|1349-1||Motility characterization of bacteria isolated from feed water of a reverse osmosis system.|
|Autores:||Daiane Rodrigues Barbosa Belgini (UNICAMP (CPQBA) - Universidade Estadual de Campinas (CPQBA)) ; Virginia Medeiros Siqueira (UNICAMP (CPQBA) - Universidade Estadual de Campinas (CPQBA)) ; Rodrigo Suhette (UFRJ - CENPES - Universidade Federal do Rio de Janeiro (Cenpes)) ; Ana Paula Torres (UFRJ - CENPES - Universidade Federal do Rio de Janeiro (Cenpes)) ; Maíra Sousa (UFRJ - CENPES - Universidade Federal do Rio de Janeiro (Cenpes)) ; Valéria Maia Oliveira (UNICAMP (CPQBA) - Universidade Estadual de Campinas (CPQBA)) |
The technology of membrane osmosis systems (MOS) has been seen as a clean technology with low environmental impact, and has been used by diverse industries, including oil refineries, in order to treat and reuse water, and consequently reduce discharge. However, MOS are prone to microbial biofilm development and biofouling, i.e. the degradation of materials resulted from biofilm activity. Biofilms are microbial communities developed on surfaces which are formed by initial adhesion of planktonic bacteria or by bacteria that are incorporated onto the preformed biofilm. In both cases, the feed water is seen as a source of contamination. Bacterial motility is known as an important feature involved in the ability of bacteria to form biofilms. Thus, this work aimed to isolate bacteria from feed water of a MOS and investigate the bacterial motility. Feed water was inoculated onto different culture media surface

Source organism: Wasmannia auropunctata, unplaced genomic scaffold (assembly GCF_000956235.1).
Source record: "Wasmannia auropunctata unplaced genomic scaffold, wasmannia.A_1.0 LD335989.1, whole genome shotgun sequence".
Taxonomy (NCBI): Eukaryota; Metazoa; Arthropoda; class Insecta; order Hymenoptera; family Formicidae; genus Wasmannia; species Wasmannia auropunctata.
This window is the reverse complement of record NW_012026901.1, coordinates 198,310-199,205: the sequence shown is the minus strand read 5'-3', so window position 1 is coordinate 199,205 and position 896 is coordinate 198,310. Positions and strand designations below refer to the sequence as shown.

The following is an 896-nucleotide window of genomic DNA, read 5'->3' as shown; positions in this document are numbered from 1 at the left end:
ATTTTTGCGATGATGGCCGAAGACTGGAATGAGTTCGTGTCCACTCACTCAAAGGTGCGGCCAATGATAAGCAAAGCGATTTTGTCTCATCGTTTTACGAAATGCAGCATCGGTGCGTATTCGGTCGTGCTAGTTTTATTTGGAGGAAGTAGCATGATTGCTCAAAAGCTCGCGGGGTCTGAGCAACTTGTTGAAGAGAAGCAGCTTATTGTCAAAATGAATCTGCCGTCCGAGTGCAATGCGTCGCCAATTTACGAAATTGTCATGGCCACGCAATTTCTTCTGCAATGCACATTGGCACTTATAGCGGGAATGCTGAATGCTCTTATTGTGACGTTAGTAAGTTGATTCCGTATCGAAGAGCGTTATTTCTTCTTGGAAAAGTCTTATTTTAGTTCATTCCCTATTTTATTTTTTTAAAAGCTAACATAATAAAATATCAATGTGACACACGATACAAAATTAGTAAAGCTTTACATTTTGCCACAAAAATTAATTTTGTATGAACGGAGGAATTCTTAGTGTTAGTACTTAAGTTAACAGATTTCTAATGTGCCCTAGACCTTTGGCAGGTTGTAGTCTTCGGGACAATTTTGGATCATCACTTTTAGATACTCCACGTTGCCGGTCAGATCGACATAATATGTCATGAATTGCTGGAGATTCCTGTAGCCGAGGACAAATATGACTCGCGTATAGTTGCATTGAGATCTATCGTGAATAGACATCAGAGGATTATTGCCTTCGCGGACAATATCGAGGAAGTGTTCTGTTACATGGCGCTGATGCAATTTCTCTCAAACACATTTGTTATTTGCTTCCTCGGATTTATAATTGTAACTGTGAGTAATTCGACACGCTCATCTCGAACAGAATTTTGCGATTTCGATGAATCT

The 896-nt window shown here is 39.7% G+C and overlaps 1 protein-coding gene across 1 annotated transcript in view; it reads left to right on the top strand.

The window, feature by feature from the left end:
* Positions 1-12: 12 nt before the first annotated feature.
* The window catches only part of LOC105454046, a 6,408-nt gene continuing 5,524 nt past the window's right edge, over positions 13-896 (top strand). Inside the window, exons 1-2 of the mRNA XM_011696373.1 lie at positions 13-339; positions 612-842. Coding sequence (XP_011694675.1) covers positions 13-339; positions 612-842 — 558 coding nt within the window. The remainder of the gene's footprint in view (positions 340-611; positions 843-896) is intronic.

(Nutrient Agar - NA, Triptone Soya Agar - TSA and Yeast Malt Extract Agar - ISP2), and incubated at 30oC for 5 days. For motility characterization, bacteria were rinsed and suspended in distilled and sterilized water and inoculated in King B culture medium containing 1.5% and 0.5% agar for twitching and swarming test, respectively, and incubated at 35 oC for 48 h. A total of 352 CFU were isolated and, based on macromorphology, 29 isolates were selected for motility tests after which 6 isolates were positive for twitching and 3 positive for swarming assays. These results revealed the presence of diverse bacteria colonizing the feed water of the MOS which may be involved in biofilm development and consequent biofouling. Although motility is not a critical feature to biofilm formation, bacteria defective in biofilm formation lack the ability to produce structures involved in bacterial motility, e.g. pili and
flagella. Thus, the detection of motile bacteria indicates the presence of phenotypes that are adapted for initiation of biofilm. Additionally, bacterial identification based on 16S rRNA gene sequencing and evaluation of the ability of in vitro biofilm formation are currently being performed. The identification
and characterization of these bacteria may lead to further development of sanitizing processes to prevent biofilm formation.
Palavras-chave: Membrane Osmose Systems, Feed Water, Biofouling, Bacterial Motility, Bacterial Diversity